1.MargaretEliot, Margaret Dawes (TSE's sister)death;e2n Dawes Eliot (1871–1956) had died in Cambridge, MA, on 10 June. Mary Trevelyan, ‘The Pope of Russell Square’: ‘26 June [1956]: WeEliot, Revd Frederick May (TSE's first cousin)and Margaret's death;b3 sat in the sun in the car while Tom read Marion’s letter to me about his sister Margaret’s death – how she had died alone and been found by the Rent Collector and Marion had been rung up by the police, then Cousin Frederick had come and taken charge and was the greatest help. Marion had had their sister cremated and put in a little box in a vault “store” with her name on it and a place to put flowers. She had left instructions that she wished to be buried at St. Louis – “I am sure she did,” said Tom, “she never really lived after she left there.”’

2.Revd Frederick May Eliot (1889–1958), Unitarian minister – first cousin – see Biographical Register.

3.DudleyFitts, Dudley Fitts (1903–68), American poet, translator and literary critic, won especial praise for his translations of Euripides’ Alcestis (1936) and Sophocles’ Antigone (1939), King Oedipus (with Robert Fitzgerald, 1949), and Aristophanes’ Lysistrata (1954), Frogs (1955) and Birds (1956). Other work includes Poems 1929–1936 (1937).

4.Details not known.

5.‘T. S. Eliot Recovers After Cardiac Attack’, Harvard Crimson, 13 June 1956: ‘Nobel Prize poet Thomas Stearns Eliot was reported resting comfortably in a London Hospital yesterday, after he had been removed from the liner Queen Mary at Southampton. Returning from an April lecture at the University of Minnesota and from visits to relatives in Cambridge, he was stricken with a coronary late last week while on the high seas.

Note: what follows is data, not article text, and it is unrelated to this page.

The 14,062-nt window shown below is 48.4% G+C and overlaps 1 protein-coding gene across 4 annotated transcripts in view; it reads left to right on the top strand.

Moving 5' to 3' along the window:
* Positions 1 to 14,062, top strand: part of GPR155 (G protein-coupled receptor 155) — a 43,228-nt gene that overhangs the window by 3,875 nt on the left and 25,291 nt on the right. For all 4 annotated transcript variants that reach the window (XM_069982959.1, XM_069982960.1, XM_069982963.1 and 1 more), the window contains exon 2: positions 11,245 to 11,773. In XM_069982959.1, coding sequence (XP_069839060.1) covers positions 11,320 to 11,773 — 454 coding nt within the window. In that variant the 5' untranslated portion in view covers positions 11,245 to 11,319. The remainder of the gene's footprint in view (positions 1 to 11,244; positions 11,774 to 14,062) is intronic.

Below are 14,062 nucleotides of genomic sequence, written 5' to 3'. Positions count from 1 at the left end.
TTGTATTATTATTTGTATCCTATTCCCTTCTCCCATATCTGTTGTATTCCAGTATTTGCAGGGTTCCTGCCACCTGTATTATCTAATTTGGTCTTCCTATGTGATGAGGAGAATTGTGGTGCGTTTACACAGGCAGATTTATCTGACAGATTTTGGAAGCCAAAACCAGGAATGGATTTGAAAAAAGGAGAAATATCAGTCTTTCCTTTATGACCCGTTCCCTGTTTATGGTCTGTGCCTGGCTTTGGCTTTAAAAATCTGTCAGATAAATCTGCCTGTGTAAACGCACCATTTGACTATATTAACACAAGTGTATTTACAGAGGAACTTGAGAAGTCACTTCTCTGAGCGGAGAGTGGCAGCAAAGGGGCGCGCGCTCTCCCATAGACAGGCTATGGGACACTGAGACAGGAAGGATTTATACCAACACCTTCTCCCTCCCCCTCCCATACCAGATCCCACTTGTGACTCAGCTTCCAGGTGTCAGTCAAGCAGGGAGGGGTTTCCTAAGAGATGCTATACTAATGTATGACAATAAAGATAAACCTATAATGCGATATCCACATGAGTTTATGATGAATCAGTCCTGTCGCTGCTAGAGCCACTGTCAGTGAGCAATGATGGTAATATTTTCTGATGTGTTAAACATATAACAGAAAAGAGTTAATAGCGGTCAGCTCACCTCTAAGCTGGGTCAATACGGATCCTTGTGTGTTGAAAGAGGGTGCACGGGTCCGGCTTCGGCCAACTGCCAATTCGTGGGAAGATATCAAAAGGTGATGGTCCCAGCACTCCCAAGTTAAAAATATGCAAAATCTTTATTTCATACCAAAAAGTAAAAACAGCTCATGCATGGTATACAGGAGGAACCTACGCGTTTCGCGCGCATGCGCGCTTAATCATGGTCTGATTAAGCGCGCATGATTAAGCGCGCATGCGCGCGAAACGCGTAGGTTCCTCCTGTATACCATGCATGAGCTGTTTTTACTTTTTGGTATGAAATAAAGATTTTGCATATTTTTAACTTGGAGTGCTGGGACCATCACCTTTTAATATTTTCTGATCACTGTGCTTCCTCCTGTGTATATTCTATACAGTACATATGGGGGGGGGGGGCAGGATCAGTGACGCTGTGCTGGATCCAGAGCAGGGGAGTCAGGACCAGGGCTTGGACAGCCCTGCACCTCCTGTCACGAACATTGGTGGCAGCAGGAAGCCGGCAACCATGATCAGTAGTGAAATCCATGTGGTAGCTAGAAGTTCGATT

‘A doctor at the French Hospital said that the 67-year old poet “won’t have to stay here too long – just a few days rest is all he needs now.”’

6.William Greenleaf Eliot Jr. (1866–1956), who had served as minister of the First Unitarian Church in Portland, Oregon, 1906–34, died in Portland on 8 June 1956. See ‘Death Summons Dr Eliot: Funeral Set for Monday’, The Sunday Oregonian (Portland, OR), 10 June 1956, 43.

7.Walter de la Mare died on 22 June. Max Beerbohm died in Rapallo on 20 May and was cremated in Genoa: his ashes were interred in the crypt of St Paul’s Cathedral, London, on 29 June.

Beerbohm, Max, TSE invited to dine with, TSE misses funeral of,
de la Mare, Walter, talks to TSE at tea-party, roped into Edith Sitwell poetry-reading, at which he reads, at which he is rated, exempt from public duties, his funeral,